Risk of Breast Cancer With Long-term Use of Calcium Channel Blockers or Angiotensin-Converting Enzyme Inhibitors Among Older Women

Marsha A. Raebel; Chan Zeng; T. Craig Cheetham; David H. Smith; Heather Spencer Feigelson; Nikki M. Carroll; Kristin Goddard; Heather M. Tavel; Denise M. Boudreau; Susan Shetterly; Stanley Xu

Disclosures

Am J Epidemiol. 2017;185(4):264-273. 

In This Article

Results

The cohort included 19,674 (17.9%) women taking CCBs and 90,078 (82.1%) women taking ACEis for mean durations of 3.8 (standard deviation, 2.7) years and 4.1 (standard deviation, 2.8) years, respectively. Women taking CCBs were older (CCBs, mean age = 68.6 years; ACEis, mean age = 67.2 years), had a lower mean body mass index (CCBs, 29.1; ACEis, 29.9), included a lower proportion of Hispanics (CCBs, 12.7%; ACEis, 18.9%), more frequently used angiotensin-receptor blockers (CCBs, 17.0%; ACEis, 10.9%), less frequently used thiazide-type diuretics (CCBs, 53.6%; ACEis, 68.3%) or metformin (CCBs, 4.1%; ACEis, 10.6%), and had a lower prevalence of diabetes (CCBs, 20.9%; ACEis, 35.8%) ( Table 1 ). More women were censored from the CCB cohort due to switching to an ACEi (36.3%) than from the ACEi cohort due to switching to a CCB (25.6%). Two percent (n = 397) of CCB users and 1.9% (n = 1,733) of ACEi users were diagnosed with incident invasive breast cancer.

Hazard ratios and 95% confidence intervals for durations of CCB use of up to 12 years are shown in Table 2 . Compared with using CCBs for 1–<2 years, in adjusted analysis there was no association between increasing durations of CCB use and breast cancer risk. The results of the analysis restricted to women with ≥2 hypertension diagnoses prior to the first CCB dispensing (n = 10,791) were similar (see Web Table 1, available at http://aje.oxfordjournals.org/).

Hazard ratios and 95% confidence intervals for ACEi use durations of up to 12 years are also shown in Table 2 . Increasing durations of ACEi use were associated with reduced breast cancer risk: Compared with 1–<2 years of use, the adjusted hazard ratio was 0.84 (95% confidence interval (CI): 0.73, 0.96) for 2–<3 years of use, 0.76 (95% CI: 0.63, 0.92) for 5–<6 years, 0.63 (95% CI: 0.43, 0.93) for 9–<10 years, and 0.69 (95% CI: 0.39, 1.20) for 11–<12 years. The analysis restricted to women with more than 2 hypertension diagnoses prior to the first ACEi dispensing (n = 46,930) produced similar findings (Web Table 2).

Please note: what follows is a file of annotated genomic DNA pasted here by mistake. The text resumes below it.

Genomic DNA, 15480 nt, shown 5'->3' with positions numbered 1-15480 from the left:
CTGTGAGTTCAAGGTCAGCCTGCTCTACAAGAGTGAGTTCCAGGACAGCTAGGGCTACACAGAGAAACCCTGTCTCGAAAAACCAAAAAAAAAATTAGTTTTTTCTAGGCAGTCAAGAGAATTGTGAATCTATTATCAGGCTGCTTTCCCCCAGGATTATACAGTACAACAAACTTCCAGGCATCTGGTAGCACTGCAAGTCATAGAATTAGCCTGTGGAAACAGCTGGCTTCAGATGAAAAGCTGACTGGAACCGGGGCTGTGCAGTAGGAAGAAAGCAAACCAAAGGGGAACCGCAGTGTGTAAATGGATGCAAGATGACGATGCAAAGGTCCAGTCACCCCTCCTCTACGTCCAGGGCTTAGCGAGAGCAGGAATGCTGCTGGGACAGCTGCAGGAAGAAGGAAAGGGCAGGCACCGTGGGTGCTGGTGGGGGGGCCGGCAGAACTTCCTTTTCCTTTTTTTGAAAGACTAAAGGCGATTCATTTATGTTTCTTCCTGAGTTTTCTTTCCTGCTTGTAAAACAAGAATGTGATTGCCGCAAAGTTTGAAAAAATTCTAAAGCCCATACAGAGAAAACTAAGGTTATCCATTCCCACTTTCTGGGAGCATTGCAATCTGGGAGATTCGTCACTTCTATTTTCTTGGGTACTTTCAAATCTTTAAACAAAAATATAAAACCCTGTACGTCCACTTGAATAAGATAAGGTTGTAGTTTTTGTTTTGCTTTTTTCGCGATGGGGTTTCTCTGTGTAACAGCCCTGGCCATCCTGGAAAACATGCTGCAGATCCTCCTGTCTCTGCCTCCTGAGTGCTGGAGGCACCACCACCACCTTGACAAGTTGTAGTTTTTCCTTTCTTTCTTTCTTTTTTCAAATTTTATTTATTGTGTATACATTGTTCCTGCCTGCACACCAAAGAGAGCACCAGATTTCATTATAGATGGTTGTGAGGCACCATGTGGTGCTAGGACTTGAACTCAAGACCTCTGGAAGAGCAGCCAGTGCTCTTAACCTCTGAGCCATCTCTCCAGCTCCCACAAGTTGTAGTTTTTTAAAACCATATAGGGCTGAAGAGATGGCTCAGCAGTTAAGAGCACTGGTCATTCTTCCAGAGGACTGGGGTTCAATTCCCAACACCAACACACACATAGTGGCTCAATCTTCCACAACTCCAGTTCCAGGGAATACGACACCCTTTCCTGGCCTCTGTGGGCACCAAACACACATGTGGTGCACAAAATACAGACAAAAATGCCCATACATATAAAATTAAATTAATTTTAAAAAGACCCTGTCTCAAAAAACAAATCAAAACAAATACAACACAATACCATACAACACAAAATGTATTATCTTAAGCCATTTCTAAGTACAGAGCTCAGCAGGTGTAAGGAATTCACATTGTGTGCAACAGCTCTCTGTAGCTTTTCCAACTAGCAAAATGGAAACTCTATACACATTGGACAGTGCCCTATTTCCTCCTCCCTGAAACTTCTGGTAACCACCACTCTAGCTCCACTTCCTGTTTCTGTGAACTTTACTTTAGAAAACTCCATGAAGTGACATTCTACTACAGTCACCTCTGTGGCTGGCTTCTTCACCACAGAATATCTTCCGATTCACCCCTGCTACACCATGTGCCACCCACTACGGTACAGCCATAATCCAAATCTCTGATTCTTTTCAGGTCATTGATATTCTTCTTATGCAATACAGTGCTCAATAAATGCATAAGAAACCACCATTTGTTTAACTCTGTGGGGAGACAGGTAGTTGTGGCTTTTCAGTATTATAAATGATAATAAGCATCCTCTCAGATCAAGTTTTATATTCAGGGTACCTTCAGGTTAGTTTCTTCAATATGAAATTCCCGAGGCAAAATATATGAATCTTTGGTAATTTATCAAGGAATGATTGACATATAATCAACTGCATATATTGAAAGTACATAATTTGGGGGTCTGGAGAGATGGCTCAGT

The results of the secondary analysis of CCB use, in which overlapping dispensings and stockpiled medications were not included in duration of use, did not differ from the results of the primary analysis. Compared with using CCBs for 1–<2 years, the adjusted hazard ratio for all durations of use up to 12 years revealed no increased breast cancer risk. Compared with using ACEis for 1–<2 years, the adjusted hazard ratios for all durations of ACEi use up to 12 years had point estimates consistent with decreased breast cancer risk.

The subcohort matched on length of follow-up included 17,320 (17.9%) women taking CCBs and 79,304 (82.1%) women taking ACEis. In this subset of women, 358 (2.1%) CCB users and 1,594 (2.0%) ACEi users developed breast cancer. In this subcohort, longer durations of CCB use were not associated with increased breast cancer risk ( Table 3 ). Breast cancer risk among ACEi users again decreased with longer durations of use.

In primary analysis, the hazard profile of CCB users did not show an increasing or decreasing trend (P = 0.06). The hazard profile of ACEi users suggested a decreasing duration association over time (P < 0.001) (Figure 2A). The P value from the test of difference in trend of the duration association between CCBs and ACEis was not significant (P = 0.81). In the matched subcohort, the P value from the trend test of the duration association between CCB use and ACEi use was significant (P = 0.02) (Figure 2B). In the analysis restricted to women with ≥2 hypertension diagnoses prior to cohort entry, the hazard profiles of CCB users (P = 0.55) and ACEi users (P < 0.001) were similar to those of the primary analyses. The P value from the trend test of the duration association between CCB use and ACEi use was significant (P = 0.02) (Figure 2C), similar to the situation with the matched subcohort.

Figure 2.

Hazard rates for risk of breast cancer according to long-term use of a calcium channel blocker (CCB) or angiotensin-converting enzyme inhibitor (ACEi) among women in a cohort selected from 3 Kaiser Permanente sites, 1997–2012. A) All women (n = 109,752; CCB test for trend: P = 0.06; ACEi test for trend: P < 0.001; test for difference in linear trend of duration association between CCBs and ACEis: P = 0.81); B) women in the subcohort matched on length of follow-up time (n = 96,624; CCB trend test: P = 0.41; ACEi trend test: P < 0.001; test for difference in linear trend of duration association: P = 0.02); C) women with at least 2 diagnoses of hypertension prior to CCB or ACEi prescription (n = 57,721; CCB trend test: P = 0.55; ACEi trend test: P < 0.001; test for difference in linear trend of duration association: P = 0.02 (limited to >1–9 years' duration of use because there were no breast cancer outcomes in this CCB subgroup after year 9)). Bars, 95% confidence intervals.

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